Why would anyone care about snow? Isn’t it just a nuisance, needing to be cleaned from roads and cars, causing delays, and making winter difficult? Actually, snow is really important in Maine – and in many places. It creates habitat for some animals; it gives cues to others, like fish, about when to migrate. Snow’s meltwater provides us with drinking water, but can also be a cause for concern when it melts quickly and causes floods. Snow is an economic engine too, with tourists flocking to Maine for skiing, snowmobiling, and winter sightseeing, among other activities. And finally, the changing seasons create special types of physical and chemical environments that plants and animals need in order to flourish.

Our big research question in this project asks, how does the nature of snowpack and timing of snowmelt differ in the different climate divisions of the State of Maine? Students and teachers are partnered with scientists from the University of Maine's Climate Change Institute, US Geological Survey, Maine Sea Grant, and the National Weather Service to learn more about the snow system, and to create a network of snow monitoring sites that can help answer questions about the future of Maine’s snowpack, all across the state. Teacher and student partners are collecting data on:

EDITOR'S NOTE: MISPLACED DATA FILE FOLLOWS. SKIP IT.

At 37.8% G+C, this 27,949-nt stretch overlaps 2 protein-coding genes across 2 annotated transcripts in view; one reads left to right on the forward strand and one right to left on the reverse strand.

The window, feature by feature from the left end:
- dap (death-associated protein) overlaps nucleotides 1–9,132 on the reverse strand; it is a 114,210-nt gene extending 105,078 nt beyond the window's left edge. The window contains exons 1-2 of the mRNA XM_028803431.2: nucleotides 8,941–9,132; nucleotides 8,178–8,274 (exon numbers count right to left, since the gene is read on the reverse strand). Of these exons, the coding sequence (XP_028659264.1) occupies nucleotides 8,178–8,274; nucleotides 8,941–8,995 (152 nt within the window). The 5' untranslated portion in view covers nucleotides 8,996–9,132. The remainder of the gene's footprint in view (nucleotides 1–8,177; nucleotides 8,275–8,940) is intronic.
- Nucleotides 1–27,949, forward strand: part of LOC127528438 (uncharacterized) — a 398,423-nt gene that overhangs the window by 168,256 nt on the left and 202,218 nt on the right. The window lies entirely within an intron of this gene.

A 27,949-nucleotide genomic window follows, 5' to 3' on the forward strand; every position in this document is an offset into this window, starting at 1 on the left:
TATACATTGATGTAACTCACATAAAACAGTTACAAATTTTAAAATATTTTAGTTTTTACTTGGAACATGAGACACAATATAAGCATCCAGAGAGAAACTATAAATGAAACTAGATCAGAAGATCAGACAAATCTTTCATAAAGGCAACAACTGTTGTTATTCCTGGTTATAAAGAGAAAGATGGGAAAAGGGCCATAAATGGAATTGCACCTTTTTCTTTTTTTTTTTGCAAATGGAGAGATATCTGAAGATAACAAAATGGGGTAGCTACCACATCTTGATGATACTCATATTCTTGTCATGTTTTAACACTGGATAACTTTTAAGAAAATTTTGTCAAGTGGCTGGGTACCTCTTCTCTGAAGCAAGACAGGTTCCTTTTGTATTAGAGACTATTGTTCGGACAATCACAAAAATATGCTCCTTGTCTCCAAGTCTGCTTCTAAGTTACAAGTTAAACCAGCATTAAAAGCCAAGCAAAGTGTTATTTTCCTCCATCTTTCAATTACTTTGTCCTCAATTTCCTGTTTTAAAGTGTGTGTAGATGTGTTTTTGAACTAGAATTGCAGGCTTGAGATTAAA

• The onset of snowpack
  • Snowpack depths throughout the winter
  • New snow amounts
  • Snow melt

These data are really valuable – they are not collected in many places in Maine, especially places across all climate zones, and where there are forests.

This project, The Future of Four Seasons in Maine: a Scientist-Teacher-Student Partnership to investigate climate change in seasonally snow-covered watersheds, is funded by a grant to the University of Maine and Schoodic Institute from NOAA’s B-WET program.